When you are writing multiple testMethods that ultimately start with the same test data, what is the best design for those initilization methods? By best design, I mean what are the implications for code coverage.

I see two possible designs but I cannot locate any references in documentation that indicate whether one is better or not.

Design 1: In your test class, create a method that initializes all the necessary data and that each testMethod can call. This works fine, but my concern here is that the inclusion of a non-testMethod in the test class will interfere with Salesforce's Code Coverage calculations. And is this how test classes end up appearing in your listed of tested/covered Classes and Triggers in Dev Console?

Design 2: Create a separate non-test class with data initialization methods that are called by your test methods in the test classes. This also works but the addition of extra classes is not ideal for controlling proliferation of Apex classes. The class is considered tested and averaged into Code Coverage but that's not necessarily desirable because it's truly just part of your testing infrastructure.

4 Answers 4


I second Lance's point that methods not marked as testMethod in a test class have no impact to Salesforce's calculation of code coverage. This means you can have as many methods as you want that aren't marked as testMethod.

To be clear, what excludes code from coverage calculations is the @isTest annotation, applied at the class level. testMethod simply tells Salesforce that a particular method should be executed as a test to provide code coverage and functional validation.

I also want to respond to your statement, "[Design 2] also works but the addition of extra classes is not ideal for controlling proliferation of Apex classes." In every org I've developed, I always create a TestOrganization class, whose sole purpose is to create test data for all Apex tests in that org. This class is annotated with @isTest and as a result has no impact on code coverage.

The way I use this class is conceptually the same as what your Design 1. Here's an example:

 * Add a user to a single Chatter group. Make sure the user's group
 * membership appears when querying CollaborationGroupMember.
private static void testThatAddMemberCreatesCollaborationGroupMember() {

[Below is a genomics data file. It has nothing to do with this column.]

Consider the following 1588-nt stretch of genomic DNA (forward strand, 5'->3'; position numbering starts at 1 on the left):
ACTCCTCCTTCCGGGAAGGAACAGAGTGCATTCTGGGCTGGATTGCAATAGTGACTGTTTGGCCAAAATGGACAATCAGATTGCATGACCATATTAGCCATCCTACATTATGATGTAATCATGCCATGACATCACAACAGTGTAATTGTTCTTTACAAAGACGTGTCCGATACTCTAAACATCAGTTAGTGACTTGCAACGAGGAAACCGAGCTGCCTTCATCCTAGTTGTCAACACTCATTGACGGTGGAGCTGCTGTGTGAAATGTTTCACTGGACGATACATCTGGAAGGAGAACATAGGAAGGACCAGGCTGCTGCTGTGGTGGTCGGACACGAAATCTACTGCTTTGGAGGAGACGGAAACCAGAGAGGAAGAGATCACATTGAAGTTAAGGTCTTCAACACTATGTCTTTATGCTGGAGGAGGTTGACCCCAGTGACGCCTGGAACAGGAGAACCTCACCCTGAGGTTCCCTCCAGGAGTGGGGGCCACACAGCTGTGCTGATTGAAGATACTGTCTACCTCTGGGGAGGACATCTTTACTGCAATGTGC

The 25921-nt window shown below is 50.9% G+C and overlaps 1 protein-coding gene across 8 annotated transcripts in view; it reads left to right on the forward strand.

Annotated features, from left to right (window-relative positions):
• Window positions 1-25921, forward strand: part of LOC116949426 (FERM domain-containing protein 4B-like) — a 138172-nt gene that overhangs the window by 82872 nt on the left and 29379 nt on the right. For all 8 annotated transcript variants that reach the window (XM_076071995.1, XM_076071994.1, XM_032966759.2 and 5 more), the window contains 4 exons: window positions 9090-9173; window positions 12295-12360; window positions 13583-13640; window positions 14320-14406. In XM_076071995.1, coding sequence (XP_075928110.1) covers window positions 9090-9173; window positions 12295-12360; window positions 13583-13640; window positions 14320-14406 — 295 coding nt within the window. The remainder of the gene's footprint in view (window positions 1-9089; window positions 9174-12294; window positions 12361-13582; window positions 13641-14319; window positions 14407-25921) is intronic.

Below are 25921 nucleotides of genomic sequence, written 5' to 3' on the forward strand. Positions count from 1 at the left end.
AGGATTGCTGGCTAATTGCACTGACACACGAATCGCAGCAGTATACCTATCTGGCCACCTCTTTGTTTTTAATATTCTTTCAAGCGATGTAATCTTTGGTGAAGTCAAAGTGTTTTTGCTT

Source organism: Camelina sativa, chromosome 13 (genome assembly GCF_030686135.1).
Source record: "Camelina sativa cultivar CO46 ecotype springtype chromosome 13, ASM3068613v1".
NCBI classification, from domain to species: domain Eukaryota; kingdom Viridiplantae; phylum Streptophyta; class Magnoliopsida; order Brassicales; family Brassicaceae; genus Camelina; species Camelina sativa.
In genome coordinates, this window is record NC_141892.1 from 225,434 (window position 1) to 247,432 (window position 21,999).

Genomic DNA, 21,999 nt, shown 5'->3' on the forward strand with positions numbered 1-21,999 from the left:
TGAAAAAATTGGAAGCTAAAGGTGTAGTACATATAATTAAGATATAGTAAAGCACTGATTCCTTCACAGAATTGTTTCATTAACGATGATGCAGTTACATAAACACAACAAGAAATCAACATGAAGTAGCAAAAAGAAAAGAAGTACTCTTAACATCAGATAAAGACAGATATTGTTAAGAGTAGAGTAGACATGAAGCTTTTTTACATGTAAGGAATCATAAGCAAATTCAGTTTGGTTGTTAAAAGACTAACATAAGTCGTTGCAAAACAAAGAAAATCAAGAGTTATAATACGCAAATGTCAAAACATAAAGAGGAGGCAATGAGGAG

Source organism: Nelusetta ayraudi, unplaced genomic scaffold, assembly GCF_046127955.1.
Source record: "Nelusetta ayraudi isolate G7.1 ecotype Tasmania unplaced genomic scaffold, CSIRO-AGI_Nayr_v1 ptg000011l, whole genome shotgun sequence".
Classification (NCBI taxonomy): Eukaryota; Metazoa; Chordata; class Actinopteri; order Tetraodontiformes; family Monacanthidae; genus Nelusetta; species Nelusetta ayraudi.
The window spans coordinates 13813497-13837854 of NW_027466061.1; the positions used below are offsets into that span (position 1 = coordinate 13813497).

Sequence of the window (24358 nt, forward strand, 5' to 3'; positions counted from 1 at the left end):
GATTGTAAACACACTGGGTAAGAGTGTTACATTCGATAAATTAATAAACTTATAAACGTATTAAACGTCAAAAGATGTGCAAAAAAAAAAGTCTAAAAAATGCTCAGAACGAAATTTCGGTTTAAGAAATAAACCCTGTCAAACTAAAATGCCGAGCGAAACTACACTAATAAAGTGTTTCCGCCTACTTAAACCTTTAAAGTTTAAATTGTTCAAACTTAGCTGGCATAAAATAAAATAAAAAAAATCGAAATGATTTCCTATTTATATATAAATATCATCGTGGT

// Create test data
    TestOrganization org = new TestOrganization();

    // Set parameters for the test
    User theUser = org.getUserByLastName('Xavier');
    CollaborationGroup theGroup =
        org.getCollaborationGroupByName('Test-Driven Development');


One other thing to mention in case you missed it - in Spring 15, there is a new annotation called @testsetup for use in test classes. Data created in methods that use this new annotation is available to all test methods in the class - so the data is created first before any tests are run, and you can then reference it in each method (it is rolled back to the original state for each test though)

And I tested it with data factories and it works fine.

  • Looking forward to this annotation. Also, I'm hoping that limitations will be exceeded for method annotated as @testsetup. Commented Jan 13, 2015 at 8:15

Methods not marked as testMethod but located in a test class will not interfere with Salesforce's Code coverage. Hope this helps.


Hope you may find this new test data factory library Apex Test Kit useful: https://github.com/ApexTestKit/ApexTestKit

With it we can create arbitrary levels of many to many relationships. And we focus on making up data participated in the test method, rather than the data factory itself.

static void testAccountCreation() {
    // create 10 accounts, each has 2 contacts
    ATKWizard.Bag bag = ATKWizard.I().wantMany('Account')
            .fields(new Map<String, Object> {
                'FirstName' => '{!name.firstName(female)}',
                'LastName' => '{!name.lastName}'

    List<Account> accountList = (List<Account>)bag.get('Account');
    System.assertEquals(10, accountList.size());

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